Shells deposited on a beach by tides
The coast is a stimulating environment for creativity. There are always fantastic opportunities to capture landscape photos, and for many visitors, this may be their first, and only, thought when considering a shot. There's nothing wrong with that; why wouldn’t you photograph the stunning vistas that our shorelines provide? Nature conjures the most breathtaking scenes that have the power to stop you in your tracks and immerse you in their beauty. Nevertheless, it can be challenging after concentrating on the big picture to explore the many possibilities for discovering fascinating detail, texture, shape, and form. It’s within the beaches’ microcosms that new perspective and even abstract work can be formed. The creations of nature never cease to amaze.Twice daily, the boundary between the land and the sea is reshaped. Seaweed, shells, and drift material are deposited on our shores by the incoming tides. Countless opportunities exist to to create innovative shots. The stretches where this maritime debris collects is just above the highest tide mark and is known as the strandline. It is here where I spend a lot of my time, exploring and photographing the natural still-life arrangements left by the sea.
Strandlines can be found on all but the steepest of beaches, and each one may sustain vegetation and marine life. Invertebrates, fish, sea urchins, and crustaceans find shelter in these accumulations. They also serve as a food source for many wildlife species that frequent the coast, including waders and seabirds.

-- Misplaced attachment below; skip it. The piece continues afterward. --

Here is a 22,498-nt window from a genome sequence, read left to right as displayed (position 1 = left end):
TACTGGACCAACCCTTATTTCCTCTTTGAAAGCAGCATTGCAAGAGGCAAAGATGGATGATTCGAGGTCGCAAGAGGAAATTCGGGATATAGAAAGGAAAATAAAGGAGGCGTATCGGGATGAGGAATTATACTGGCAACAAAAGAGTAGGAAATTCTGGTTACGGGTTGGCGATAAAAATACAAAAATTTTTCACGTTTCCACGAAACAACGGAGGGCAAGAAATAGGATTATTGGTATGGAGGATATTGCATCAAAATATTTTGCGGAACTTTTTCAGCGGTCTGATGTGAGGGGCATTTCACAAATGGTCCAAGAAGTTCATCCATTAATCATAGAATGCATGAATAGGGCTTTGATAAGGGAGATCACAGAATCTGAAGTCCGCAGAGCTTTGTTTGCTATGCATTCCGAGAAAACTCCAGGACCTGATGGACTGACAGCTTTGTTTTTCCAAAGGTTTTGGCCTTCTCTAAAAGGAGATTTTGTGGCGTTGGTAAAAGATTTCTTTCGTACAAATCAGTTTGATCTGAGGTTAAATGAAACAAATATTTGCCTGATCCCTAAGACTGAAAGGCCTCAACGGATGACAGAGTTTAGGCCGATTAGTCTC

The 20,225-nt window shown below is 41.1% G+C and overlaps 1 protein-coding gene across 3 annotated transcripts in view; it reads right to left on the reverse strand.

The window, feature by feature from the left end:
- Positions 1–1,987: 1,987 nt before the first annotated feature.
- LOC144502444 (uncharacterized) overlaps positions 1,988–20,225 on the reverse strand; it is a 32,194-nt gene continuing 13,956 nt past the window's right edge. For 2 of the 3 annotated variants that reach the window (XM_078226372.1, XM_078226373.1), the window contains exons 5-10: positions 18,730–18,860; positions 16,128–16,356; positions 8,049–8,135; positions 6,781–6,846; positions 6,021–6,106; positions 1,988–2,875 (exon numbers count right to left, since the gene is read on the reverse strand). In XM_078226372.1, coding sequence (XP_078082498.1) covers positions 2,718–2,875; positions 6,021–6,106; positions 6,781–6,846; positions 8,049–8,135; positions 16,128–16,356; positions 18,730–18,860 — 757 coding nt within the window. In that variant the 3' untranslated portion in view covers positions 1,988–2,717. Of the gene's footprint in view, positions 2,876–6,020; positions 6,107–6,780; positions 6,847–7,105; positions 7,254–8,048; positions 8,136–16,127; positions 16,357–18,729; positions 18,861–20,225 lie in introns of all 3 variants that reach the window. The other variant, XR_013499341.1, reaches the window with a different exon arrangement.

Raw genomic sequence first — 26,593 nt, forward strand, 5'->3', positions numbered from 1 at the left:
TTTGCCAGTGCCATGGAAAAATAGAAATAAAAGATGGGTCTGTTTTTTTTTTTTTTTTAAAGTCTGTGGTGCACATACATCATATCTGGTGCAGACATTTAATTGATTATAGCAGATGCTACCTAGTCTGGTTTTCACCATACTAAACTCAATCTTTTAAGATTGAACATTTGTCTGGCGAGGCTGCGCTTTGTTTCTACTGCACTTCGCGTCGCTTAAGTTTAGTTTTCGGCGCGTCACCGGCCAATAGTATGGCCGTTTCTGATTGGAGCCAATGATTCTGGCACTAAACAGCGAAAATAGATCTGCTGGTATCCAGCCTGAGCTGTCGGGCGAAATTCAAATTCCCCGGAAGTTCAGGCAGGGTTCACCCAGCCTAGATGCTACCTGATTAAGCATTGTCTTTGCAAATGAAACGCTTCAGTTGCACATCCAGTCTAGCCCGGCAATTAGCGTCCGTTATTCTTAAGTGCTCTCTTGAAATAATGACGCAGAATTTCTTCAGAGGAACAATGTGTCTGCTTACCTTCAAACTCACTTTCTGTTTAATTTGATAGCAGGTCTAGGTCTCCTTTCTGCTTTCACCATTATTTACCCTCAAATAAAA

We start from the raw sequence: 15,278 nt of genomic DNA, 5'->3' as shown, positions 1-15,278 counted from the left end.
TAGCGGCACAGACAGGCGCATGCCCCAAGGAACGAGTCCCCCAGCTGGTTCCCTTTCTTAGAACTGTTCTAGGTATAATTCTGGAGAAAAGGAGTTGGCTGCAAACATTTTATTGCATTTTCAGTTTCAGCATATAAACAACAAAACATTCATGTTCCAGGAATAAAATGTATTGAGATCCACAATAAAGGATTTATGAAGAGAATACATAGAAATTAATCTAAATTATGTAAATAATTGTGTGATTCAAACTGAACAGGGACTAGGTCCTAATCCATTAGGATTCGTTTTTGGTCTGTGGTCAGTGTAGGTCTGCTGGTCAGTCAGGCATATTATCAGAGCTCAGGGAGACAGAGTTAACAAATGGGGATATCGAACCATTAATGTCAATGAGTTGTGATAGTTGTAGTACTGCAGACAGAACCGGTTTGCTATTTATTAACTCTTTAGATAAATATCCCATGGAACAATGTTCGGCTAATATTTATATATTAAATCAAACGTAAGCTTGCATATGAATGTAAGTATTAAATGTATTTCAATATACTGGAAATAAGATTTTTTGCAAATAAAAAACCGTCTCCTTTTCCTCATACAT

Exploring natural ecosystems and observing the immense power of the forces that shape them can become an obsession. The combination of discovering the natural world, expressing one's creativity, and being in and around nature is what makes coastal photography so ideal. I find physical and mental rejuvenation at the beach. Almost every day, new photographic opportunities present themselves, and each beach trip is rarely the same. I'm continuously attempting to depict the enigmatic, inexplicable, and yet totally recognisable characteristics of coastal environments; a blend of idea and fact. Through my Coastal Impressions work, I create personal interpretations of light and form with impressionistic, free-flowing camera movements and in-camera multi-exposures. In my strandline photography, I concentrate on the boundaries where land and sea meet. Every day, tides and weather can change beaches by adding new materials and removing others, this is most notable after stormy weather. These remnants are both significant life sources and natural works of art. 
My goal is to capture fascinating arrangements of natural materials with minimal interference on my part. I make an effort to leave mostly everything in place so that my photos are faithful representations of what I find. Wildlife depends on plants, seaweed, and rocks for living, and one never knows what harm can result from disturbing or removing them. The exception being man-made litter.
beach litter
Beach Litter © Adrian McGarry
Sadly, discarded materials, typically plastics, will always be present on beaches, whether by purpose or by mistake. Marine life can consume and become entangled in the trash that accumulates along the shoreline. I live at the coast in North Wales and many of the beaches are popular summer holiday destinations for thousands of holidaymakers. Although beaches are lovely places for recreation, the resulting pollution has the potential to harm or even destroy them. We need to maintain coastal habitats at all costs. Respecting and preserving this incredible resource ought to be our shared responsibility. Visitors and locals alike can each play a part in ensuring that our beaches stay healthy and safe. I'm hoping that by using my photography to show my love of the shore, I might encourage others to appreciate and respect nature more.
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